Tuesday, August 02, 2005

21. What about investigative reporters - won't they be interested in my story of legal or judicial corruption?

This is another myth that people inherit from Hollywood movies and television - that stereotypical "investigative reporter", the brave man or woman eager to fight for the little person, and present the truth and help fight the rich and the powerful.

The reality is something else, however. Those kind of "investigative reporters" basically died out a long time ago, they were exterminated as the local media sources got bought up by the big conglomerates, and as America's media became increasingly part of the big machine that controls American life.

The people who are "investigative reporters" today in America, basically only start "investigating" more details about someone after the government initiates the process. The prosecutors tip off the reporters that they will be going after some person, and then the media will go chasing after details. But the government is nearly always the original source of a story.

What rarely happens, is where people come to a newspaper with proof of some crime that the government isn't prosecuting, and then the newspaper runs a big story to "expose" the wrongdoing. That happens very rarely now, and when it does, the target of the story is usually someone who has no political connections.

What basically never happens at all, is where the media starts running stories about crooked lawyers or judges, just because they have proof of crimes that those people have committed. You can present totally slam-dunk evidence of crimes involving a judge, and the American media won't touch the story. That's the way it is in America.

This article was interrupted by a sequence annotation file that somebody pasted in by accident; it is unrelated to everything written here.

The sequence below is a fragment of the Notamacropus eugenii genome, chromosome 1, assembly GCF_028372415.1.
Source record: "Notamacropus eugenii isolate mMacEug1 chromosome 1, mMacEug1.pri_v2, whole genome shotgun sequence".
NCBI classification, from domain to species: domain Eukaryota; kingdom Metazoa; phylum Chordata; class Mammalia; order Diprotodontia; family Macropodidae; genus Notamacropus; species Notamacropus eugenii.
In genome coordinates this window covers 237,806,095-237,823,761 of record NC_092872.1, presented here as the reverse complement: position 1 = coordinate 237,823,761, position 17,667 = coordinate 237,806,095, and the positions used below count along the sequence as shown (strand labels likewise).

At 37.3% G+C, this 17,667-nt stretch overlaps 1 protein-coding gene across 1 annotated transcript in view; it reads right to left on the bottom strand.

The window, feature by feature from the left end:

In modern America, "journalists" for the big media companies are people very submissive to their bosses. They know the unspoken "rules". Stories that violate the rules, don't get published or broadcast. And if the stories don't get published or broadcast, pretty soon the reporter is out of a job.

Since the ultimate bosses are the big corporations that own the media groups, it filters down very clearly to the staff what is supposed to be news and what is supposed to be ignored. They don't need to put things in writing, for the reporters to figure out how to kiss up to the bosses and company owners.

For some reason, people keep citing the old Watergate case, and the resignation of President Richard Nixon in 1974, as showing that America has a "great legal system" in which a President was shoved out of office because of the work of some "investigative reporters". But even that is neither accurate, nor a good example, for two reasons.

One is that this is an old story, more than 30 years old. Since then, the American legal system, and the corporate ownership of media companies, are both a lot worse than they were in the Watergate days.

But even more significantly, even this Watergate case, was really about how other factions in the American government wanted to get rid of Nixon, for various political reasons. The two reporters, Woodward and Bernstein, were themselves very well connected to other government officials, both in personal background, and in their attack against the Nixon presidency. The Watergate case, like nearly all other news in America, had its origins in the powers of government itself, not the so-called "investigative reporters".

The circus of political "news" in America is not about the common people, who are often crushed and ignored and thrown under the bus. The so-called news stories are more often about one part of government in petty bickering with another, playing a power game among themselves, while hiding the fact that the real needs of the people are ignored.

Click here to go back to the FAQ table of contents.